Guardians of children must take an active role in the child's life, constantly monitoring their behavior and asking the hard questions.
• Is there a change in your child's grades?
• Is your child losing friends or have they changed the crowd they hang out with?
• Is your child staying by themselves, seem withdrawn or depressed?
• Is your child becoming more emotional, cry easily?
• Does your child have a low self esteem, lack of confidence?
• Does your child seem uncomfortable, reluctant or have fear when getting ready for school?
• Does your child have personal items or money missing?
What Should Guardians Do?
Guardians are a safe place for youngsters turn to, always be a support system for your children.
• Open a dialog, simply ask your child if he or she is being bullied at school.
• Create a tighter bond with your child, so they feel safe to express all emotions.
• Be aware of your own behavior and aggression.
• Provide good examples of conflict resolution, without threats, yelling or name calling.
• Encourage independence in your child.
• Take action quickly, do not dismiss your child if they express uncomfortable feelings.
• Make it clear that you will not tolerate bullying behavior.
• Form a positive relationship with your child's school, as they too want a safe school climate.
• Never insult, criticize or poke fun of your child, even as a joke.
• Always make it clear that it is not their fault, why they are being targeted.
Guardians should also be on alert for signs showing that your child is a bully. Bullying behavior can be a precursor to problems later in life, especially criminal activity. It can also affect future professional and personal relationships. It is important that children learn to express themselves in healthy, socially acceptable ways, bullying is not something that society should or will tolerate. Children who bully may:
• View violence positively as a solution to most problems.
• Have a lack of respect or show aggression toward children as well as adults.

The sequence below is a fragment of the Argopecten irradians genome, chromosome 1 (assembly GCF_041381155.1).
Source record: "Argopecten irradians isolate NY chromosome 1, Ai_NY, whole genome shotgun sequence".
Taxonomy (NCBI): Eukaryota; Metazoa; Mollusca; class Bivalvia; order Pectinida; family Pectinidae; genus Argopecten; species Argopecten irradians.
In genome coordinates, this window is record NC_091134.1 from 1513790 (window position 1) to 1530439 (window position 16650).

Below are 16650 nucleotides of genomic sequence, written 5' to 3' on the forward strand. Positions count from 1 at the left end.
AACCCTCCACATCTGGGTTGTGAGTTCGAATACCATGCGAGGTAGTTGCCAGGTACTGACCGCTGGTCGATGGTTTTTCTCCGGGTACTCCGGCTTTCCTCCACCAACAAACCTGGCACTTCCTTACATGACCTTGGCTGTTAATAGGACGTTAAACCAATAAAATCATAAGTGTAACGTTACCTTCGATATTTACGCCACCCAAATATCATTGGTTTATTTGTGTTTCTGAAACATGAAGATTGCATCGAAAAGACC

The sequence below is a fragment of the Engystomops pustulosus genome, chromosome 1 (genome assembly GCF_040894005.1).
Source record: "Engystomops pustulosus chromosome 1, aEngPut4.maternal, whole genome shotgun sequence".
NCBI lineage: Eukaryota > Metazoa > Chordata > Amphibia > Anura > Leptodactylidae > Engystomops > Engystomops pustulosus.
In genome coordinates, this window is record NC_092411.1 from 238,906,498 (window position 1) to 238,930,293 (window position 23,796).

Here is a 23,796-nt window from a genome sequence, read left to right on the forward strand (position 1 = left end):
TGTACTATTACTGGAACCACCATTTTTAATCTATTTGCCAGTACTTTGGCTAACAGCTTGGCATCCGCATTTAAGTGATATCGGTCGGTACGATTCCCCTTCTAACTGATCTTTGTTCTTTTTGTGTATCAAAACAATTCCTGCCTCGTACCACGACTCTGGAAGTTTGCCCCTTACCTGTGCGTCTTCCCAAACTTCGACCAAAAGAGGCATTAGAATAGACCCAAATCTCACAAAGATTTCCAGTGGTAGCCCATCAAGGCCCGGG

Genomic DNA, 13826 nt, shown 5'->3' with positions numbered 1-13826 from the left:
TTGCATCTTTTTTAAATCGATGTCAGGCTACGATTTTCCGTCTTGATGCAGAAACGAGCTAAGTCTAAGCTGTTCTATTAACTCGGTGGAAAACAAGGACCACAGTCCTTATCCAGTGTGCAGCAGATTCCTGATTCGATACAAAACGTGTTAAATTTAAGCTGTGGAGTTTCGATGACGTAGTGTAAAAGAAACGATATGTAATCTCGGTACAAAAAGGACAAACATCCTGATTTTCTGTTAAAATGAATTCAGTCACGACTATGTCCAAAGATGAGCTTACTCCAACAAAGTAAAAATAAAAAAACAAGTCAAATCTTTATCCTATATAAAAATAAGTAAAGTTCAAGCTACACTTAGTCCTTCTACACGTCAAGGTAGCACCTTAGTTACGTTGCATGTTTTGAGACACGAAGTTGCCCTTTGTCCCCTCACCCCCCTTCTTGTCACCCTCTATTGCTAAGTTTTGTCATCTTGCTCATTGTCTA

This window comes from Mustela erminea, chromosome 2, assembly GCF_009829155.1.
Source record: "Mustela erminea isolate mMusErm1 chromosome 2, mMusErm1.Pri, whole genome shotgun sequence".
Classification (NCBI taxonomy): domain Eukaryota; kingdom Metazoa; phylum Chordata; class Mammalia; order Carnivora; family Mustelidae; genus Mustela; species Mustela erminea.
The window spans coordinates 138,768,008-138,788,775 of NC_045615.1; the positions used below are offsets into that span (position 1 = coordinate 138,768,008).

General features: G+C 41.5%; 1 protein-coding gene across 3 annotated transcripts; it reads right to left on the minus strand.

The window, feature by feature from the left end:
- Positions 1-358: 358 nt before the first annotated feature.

• Need to dominate and control others, always be 'right' in a situation.
• Become easily frustrated.
• Laughs or shows little sympathy, especially towards others who are being bullied.
It can be a good idea to talk to your child’s school authorities, as well as a child counselor or pediatrician to figure out a plan. Bullies need to learn why they behave the way they do and what they can change so that they are showing more acceptable behaviors.
Guardians and other adults can play an important roll in the reduction of bullying. It is important to notice what is going on with children and watch for signs if a child is participating in, observing or a target of bullying behavior. In any case, it is crucial that adults display harmonious resolutions, positive respectful behavior at all times, especially in the presence of children.
Whether your child is being bullied or creating a negative environment for others...it is nothing to be embarrassed about or ashamed of, we all have experienced negativity in one form or another, that is why there are so many resources out there, so adults need to talk about negative situations and work together to create a positive society.
When a child hurts themselves, everyone is affected, family members, friends, teammates, neighbors and sometimes even those who didn't know the child well might experience feelings of grief, confusion, guilt — often leaving those with the question that if only they had done something differently, could it have been prevented. We all must be aware of our actions and do the best we can to be supportive, approachable and a positive influence on those around us.